In order to prevent the spread of coronavirus infections, it is essential for the public to be convinced that they should cooperate with countermeasures. The central and local governments should seek public understanding of the importance of such measures without wielding the power of penalties.
Bills to revise coronavirus-related legislation, such as the special measures law to cope with new strains of influenza and the Infectious Diseases Law, in order to strengthen measures against the coronavirus, have been passed in the Diet. The bills drew support from the ruling Liberal Democratic Party, its coalition partner Komeito and the largest opposition party, the Constitutional Democratic Party of Japan, among others.
The main purpose of the revised legislation is to newly establish penalties under the special measures law and the Infectious Diseases Law to enhance the effectiveness of measures to prevent the spread of the infectious disease. Under the revised laws, employers who refuse to comply with orders to suspend their business or shorten their operating hours and infected people who refuse to be hospitalized will be subject to fines.
So far, such orders have been limited mainly to requests, but they will have a certain level of coercive force under the revised legislation. As long as restrictions on private rights are being tightened further, the government must clarify concrete criteria for the application of penalties on occasions such as giving statements in the Diet, and apply the criteria carefully.
The government had initially included criminal punishment of “a prison term of up to one year or a fine of up to ¥1 million” as a penalty for refusing hospitalization. It had also considered applying criminal punishment for those who do not comply with surveys conducted by public health centers.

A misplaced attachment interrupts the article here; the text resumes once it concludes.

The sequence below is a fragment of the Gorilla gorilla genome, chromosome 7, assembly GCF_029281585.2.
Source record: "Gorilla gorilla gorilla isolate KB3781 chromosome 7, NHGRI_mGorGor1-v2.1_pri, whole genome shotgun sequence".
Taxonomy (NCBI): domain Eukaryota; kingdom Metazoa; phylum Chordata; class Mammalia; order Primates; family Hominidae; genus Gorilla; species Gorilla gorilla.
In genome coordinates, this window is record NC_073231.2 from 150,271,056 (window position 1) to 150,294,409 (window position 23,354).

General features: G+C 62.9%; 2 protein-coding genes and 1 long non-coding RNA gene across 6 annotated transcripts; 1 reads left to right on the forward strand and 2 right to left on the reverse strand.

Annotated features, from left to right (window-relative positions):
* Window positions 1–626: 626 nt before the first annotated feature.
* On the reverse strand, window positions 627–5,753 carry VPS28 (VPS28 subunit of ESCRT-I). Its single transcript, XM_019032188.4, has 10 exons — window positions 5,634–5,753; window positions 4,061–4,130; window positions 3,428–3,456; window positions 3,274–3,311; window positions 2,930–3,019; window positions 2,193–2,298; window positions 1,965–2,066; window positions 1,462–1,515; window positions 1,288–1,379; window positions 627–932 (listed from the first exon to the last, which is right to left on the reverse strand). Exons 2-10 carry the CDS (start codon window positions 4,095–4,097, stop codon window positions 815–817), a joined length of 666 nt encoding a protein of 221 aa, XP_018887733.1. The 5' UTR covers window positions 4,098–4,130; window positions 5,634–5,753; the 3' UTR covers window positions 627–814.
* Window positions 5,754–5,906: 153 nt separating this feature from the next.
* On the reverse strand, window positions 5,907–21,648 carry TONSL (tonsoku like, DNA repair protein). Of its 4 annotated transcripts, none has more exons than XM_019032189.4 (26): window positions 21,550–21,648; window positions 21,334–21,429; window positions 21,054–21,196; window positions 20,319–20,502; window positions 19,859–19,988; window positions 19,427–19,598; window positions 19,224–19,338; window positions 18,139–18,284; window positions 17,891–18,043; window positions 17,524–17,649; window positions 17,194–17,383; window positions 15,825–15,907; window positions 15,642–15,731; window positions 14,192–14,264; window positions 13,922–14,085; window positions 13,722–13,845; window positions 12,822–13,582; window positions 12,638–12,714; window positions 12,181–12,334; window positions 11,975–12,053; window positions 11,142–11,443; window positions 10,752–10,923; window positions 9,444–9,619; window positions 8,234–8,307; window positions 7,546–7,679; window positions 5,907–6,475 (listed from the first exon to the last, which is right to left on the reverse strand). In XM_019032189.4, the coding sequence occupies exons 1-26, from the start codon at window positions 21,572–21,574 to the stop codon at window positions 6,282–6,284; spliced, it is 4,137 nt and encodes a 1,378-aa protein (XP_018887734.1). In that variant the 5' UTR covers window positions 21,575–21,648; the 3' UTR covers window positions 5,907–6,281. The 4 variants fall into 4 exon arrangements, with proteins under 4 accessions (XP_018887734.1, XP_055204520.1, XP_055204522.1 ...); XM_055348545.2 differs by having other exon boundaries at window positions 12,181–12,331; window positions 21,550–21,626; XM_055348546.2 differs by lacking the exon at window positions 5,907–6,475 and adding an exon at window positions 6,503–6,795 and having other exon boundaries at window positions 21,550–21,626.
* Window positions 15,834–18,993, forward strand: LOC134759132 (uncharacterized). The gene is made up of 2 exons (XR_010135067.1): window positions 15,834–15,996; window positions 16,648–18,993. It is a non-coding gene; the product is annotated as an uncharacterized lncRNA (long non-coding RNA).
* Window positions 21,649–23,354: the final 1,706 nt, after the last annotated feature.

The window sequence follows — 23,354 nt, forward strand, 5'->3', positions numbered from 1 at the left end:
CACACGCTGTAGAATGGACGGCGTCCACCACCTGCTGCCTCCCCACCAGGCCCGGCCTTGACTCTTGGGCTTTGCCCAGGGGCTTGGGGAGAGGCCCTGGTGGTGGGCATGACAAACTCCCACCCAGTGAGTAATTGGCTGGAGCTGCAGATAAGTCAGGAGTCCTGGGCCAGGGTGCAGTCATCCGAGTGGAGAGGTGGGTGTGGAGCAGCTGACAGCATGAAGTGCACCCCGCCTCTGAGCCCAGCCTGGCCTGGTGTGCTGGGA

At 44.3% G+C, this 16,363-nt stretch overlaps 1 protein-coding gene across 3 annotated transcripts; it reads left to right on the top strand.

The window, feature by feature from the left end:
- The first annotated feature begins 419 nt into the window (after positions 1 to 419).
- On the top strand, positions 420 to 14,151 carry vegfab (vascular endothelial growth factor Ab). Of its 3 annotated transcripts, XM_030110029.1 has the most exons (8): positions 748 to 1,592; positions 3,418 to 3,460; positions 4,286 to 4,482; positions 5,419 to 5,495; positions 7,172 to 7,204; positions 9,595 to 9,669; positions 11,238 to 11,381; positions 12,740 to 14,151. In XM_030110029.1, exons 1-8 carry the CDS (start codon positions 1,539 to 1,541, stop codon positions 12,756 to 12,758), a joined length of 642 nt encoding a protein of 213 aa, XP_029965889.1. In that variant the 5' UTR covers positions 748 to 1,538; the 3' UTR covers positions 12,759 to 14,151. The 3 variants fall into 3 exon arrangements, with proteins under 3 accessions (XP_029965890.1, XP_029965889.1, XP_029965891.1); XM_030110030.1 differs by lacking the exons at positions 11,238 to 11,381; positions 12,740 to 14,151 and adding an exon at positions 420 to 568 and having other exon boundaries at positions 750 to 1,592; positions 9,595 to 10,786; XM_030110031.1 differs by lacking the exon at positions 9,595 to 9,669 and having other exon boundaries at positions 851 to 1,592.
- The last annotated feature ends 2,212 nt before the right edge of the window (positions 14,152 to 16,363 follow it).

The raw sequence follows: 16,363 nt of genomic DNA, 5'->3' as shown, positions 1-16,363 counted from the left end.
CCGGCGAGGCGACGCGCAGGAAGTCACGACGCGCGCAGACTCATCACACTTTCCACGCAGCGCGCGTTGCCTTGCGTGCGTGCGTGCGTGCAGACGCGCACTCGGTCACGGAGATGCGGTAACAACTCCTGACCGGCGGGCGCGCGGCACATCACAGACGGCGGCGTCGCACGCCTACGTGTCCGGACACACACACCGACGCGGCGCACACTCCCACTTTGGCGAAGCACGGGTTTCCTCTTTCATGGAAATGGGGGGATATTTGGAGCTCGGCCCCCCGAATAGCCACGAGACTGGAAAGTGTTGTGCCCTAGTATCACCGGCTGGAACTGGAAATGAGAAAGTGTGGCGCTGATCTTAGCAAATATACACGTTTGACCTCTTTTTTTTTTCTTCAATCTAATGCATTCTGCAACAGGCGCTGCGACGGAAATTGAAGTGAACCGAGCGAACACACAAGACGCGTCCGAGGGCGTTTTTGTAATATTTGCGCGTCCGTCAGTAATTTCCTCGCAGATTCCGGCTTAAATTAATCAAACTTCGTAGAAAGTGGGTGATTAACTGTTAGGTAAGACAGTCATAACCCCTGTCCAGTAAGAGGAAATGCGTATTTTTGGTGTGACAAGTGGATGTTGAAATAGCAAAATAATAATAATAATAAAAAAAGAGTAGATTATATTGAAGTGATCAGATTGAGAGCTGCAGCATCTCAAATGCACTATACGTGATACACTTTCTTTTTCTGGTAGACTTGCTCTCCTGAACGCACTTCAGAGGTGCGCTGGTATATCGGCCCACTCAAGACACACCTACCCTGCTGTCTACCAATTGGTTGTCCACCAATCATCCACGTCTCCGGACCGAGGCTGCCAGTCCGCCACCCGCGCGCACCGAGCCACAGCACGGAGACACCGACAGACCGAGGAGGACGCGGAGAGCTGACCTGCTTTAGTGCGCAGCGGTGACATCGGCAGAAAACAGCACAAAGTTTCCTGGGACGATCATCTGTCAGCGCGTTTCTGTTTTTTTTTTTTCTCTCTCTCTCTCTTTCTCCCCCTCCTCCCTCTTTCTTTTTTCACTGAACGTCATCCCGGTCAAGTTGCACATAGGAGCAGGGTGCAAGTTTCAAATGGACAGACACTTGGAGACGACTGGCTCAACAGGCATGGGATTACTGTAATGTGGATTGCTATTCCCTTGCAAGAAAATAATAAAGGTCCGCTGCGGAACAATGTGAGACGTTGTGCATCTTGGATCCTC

The government apparently intended to maintain consistency with penalties of other laws. However, considering the characteristics of the coronavirus, which does not have an extremely high fatality rate, these punishments were too strict.
The LDP and the CDPJ held meetings to amend the bills, changing the criminal punishments to fines that are administrative punishments and lowering the amount of the fines as well. It was a reasonable decision to remove criminal penalties. It is commendable that the ruling and opposition parties compromised and reached an agreement.
In order to call for cooperation on preventive measures before a state of emergency is declared, the revised legislation stipulates that the government will issue “priority measures to prevent the spread of the disease.”
Taking measures against infections with the right emphasis on key points before the infection becomes widespread is effective. To mitigate damage to the livelihoods of the people and to the economy, it is necessary to take prompt measures for that purpose.
It cannot be denied that the government’s legislative work was hasty and premature. At a Health, Labor and Welfare Ministry panel meeting, several experts opposed punitive measures, saying that such penalties would not lead to preventing the infectious disease from spreading widely. However, their opinions were not reflected in the drafting of the bills.
The revised legislation was enacted after only four days of Diet deliberations, and the government’s statements in the Diet on the necessity and effectiveness of the penalties lacked persuasiveness. These were apparently influenced by the fact that the government and the ruling parties took an unusual approach of prioritizing the passage of the revised legislation ahead of the budget proposal for the new fiscal year.
Some point out that emphasizing penalties could lead to an atmosphere in which people hide their infections or are discriminated against. The central and local governments must do their utmost to carry out urgent measures such as securing hospital beds and providing support for the operations of public health centers.
— The original Japanese article appeared in The Yomiuri Shimbun on Feb. 4, 2021.